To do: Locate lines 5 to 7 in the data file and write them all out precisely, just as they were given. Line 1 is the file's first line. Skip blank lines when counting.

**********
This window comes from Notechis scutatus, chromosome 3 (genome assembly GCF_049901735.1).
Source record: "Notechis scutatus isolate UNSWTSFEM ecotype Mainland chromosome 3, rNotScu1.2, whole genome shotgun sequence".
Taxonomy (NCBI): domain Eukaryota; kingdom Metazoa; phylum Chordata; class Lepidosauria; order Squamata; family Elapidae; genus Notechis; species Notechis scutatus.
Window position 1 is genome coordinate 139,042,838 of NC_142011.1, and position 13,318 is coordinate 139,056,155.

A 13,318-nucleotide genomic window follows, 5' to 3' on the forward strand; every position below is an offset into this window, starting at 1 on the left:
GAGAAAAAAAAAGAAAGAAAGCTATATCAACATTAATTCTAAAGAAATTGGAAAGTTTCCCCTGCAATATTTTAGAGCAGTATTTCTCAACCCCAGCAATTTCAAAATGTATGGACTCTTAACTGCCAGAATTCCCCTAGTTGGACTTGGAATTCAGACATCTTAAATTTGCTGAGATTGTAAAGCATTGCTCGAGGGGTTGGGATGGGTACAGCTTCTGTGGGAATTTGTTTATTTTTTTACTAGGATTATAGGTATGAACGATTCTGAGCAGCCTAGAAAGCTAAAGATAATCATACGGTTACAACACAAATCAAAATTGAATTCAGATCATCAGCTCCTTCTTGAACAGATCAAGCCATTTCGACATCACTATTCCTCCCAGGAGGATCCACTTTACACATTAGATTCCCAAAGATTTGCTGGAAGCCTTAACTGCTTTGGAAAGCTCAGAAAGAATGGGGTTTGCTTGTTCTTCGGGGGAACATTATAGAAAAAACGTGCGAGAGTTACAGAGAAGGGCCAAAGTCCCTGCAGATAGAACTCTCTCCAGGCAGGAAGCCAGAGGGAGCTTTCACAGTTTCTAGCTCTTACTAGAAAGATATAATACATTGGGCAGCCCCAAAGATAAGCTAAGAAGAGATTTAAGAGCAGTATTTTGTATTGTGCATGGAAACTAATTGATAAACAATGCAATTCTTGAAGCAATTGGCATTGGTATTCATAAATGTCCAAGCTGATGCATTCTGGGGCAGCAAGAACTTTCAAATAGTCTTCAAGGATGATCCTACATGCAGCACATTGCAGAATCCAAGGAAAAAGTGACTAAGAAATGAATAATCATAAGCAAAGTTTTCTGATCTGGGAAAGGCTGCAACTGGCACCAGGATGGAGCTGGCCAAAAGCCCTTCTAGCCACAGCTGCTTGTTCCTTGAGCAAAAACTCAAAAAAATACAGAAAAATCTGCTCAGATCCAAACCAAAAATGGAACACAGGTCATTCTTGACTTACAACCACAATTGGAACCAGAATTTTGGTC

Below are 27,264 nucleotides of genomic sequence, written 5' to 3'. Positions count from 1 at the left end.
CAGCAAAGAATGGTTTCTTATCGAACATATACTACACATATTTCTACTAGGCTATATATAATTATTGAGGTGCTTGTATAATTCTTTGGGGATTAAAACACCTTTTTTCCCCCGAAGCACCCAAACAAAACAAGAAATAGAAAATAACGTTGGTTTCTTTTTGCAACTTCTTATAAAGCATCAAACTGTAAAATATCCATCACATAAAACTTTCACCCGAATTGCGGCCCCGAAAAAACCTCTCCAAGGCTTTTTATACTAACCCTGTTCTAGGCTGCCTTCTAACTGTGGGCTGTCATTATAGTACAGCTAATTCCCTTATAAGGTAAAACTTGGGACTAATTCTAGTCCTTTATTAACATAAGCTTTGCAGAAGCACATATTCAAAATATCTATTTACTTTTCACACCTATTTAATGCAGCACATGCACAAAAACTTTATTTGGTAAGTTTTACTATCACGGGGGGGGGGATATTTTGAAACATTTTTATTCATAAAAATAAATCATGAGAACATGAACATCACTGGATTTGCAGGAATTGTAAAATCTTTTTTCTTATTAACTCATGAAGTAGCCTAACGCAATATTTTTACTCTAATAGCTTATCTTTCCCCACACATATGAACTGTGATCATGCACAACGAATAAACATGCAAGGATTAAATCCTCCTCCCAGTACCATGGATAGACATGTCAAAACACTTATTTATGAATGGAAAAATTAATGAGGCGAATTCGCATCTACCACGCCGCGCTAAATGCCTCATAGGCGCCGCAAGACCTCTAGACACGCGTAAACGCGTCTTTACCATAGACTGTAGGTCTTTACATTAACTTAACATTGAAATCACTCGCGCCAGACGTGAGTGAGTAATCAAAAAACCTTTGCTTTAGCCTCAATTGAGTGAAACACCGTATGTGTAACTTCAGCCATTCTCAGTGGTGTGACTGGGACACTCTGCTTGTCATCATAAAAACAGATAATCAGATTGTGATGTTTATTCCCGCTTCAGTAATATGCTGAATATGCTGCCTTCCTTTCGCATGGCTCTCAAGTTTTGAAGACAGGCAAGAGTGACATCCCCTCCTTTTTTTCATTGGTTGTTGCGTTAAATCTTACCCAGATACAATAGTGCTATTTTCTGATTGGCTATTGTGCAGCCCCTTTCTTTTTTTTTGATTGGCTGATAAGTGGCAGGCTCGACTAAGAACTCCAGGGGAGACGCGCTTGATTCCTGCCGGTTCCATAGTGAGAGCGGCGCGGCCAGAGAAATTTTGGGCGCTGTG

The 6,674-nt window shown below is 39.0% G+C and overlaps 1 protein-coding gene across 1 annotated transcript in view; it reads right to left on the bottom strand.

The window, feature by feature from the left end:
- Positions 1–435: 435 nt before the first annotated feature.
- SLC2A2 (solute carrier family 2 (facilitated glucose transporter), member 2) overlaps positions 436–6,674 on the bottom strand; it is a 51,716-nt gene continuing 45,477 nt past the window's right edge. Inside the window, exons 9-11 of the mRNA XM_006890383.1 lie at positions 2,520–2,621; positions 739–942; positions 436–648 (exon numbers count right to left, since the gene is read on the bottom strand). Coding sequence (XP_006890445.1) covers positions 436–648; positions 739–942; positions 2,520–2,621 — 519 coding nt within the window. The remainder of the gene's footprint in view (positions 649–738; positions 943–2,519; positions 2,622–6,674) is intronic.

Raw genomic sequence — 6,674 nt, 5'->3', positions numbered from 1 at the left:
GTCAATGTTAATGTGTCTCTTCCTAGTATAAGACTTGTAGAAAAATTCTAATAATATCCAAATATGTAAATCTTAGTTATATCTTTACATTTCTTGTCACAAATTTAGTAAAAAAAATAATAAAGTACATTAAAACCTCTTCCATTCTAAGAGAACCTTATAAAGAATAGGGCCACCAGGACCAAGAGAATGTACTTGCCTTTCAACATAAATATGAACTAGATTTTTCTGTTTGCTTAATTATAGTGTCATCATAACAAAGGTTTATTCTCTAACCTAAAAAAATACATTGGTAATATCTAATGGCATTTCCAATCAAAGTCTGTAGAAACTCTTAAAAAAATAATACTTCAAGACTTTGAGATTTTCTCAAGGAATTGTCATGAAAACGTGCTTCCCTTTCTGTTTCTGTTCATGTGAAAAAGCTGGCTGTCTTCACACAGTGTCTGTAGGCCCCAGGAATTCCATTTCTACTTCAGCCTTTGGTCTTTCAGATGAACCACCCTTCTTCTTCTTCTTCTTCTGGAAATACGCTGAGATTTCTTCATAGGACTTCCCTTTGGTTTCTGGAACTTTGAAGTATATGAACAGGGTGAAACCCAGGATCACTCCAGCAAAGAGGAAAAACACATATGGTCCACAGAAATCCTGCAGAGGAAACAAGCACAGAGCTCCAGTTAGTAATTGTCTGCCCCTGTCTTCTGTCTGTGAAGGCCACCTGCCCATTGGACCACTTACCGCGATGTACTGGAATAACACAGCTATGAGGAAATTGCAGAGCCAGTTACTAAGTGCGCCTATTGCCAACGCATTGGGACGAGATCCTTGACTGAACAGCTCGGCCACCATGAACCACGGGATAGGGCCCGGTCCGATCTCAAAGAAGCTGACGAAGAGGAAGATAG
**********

A 13,318-nucleotide genomic window follows, 5' to 3' on the forward strand; every position below is an offset into this window, starting at 1 on the left:
GAGAAAAAAAAAGAAAGAAAGCTATATCAACATTAATTCTAAAGAAATTGGAAAGTTTCCCCTGCAATATTTTAGAGCAGTATTTCTCAACCCCAGCAATTTCAAAATGTATGGACTCTTAACTGCCAGAATTCCCCTAGTTGGACTTGGAATTCAGACATCTTAAATTTGCTGAGATTGTAAAGCATTGCTCGAGGGGTTGGGATGGGTACAGCTTCTGTGGGAATTTGTTTATTTTTTTACTAGGATTATAGGTATGAACGATTCTGAGCAGCCTAGAAAGCTAAAGATAATCATACGGTTACAACACAAATCAAAATTGAATTCAGATCATCAGCTCCTTCTTGAACAGATCAAGCCATTTCGACATCACTATTCCTCCCAGGAGGATCCACTTTACACATTAGATTCCCAAAGATTTGCTGGAAGCCTTAACTGCTTTGGAAAGCTCAGAAAGAATGGGGTTTGCTTGTTCTTCGGGGGAACATTATAGAAAAAACGTGCGAGAGTTACAGAGAAGGGCCAAAGTCCCTGCAGATAGAACTCTCTCCAGGCAGGAAGCCAGAGGGAGCTTTCACAGTTTCTAGCTCTTACTAGAAAGATATAATACATTGGGCAGCCCCAAAGATAAGCTAAGAAGAGATTTAAGAGCAGTATTTTGTATTGTGCATGGAAACTAATTGATAAACAATGCAATTCTTGAAGCAATTGGCATTGGTATTCATAAATGTCCAAGCTGATGCATTCTGGGGCAGCAAGAACTTTCAAATAGTCTTCAAGGATGATCCTACATGCAGCACATTGCAGAATCCAAGGAAAAAGTGACTAAGAAATGAATAATCATAAGCAAAGTTTTCTGATCTGGGAAAGGCTGCAACTGGCACCAGGATGGAGCTGGCCAAAAGCCCTTCTAGCCACAGCTGCTTGTTCCTTGAGCAAAAACTCAAAAAAATACAGAAAAATCTGCTCAGATCCAAACCAAAAATGGAACACAGGTCATTCTTGACTTACAACCACAATTGGAACCAGAATTTTGGTC

Below are 27,264 nucleotides of genomic sequence, written 5' to 3'. Positions count from 1 at the left end.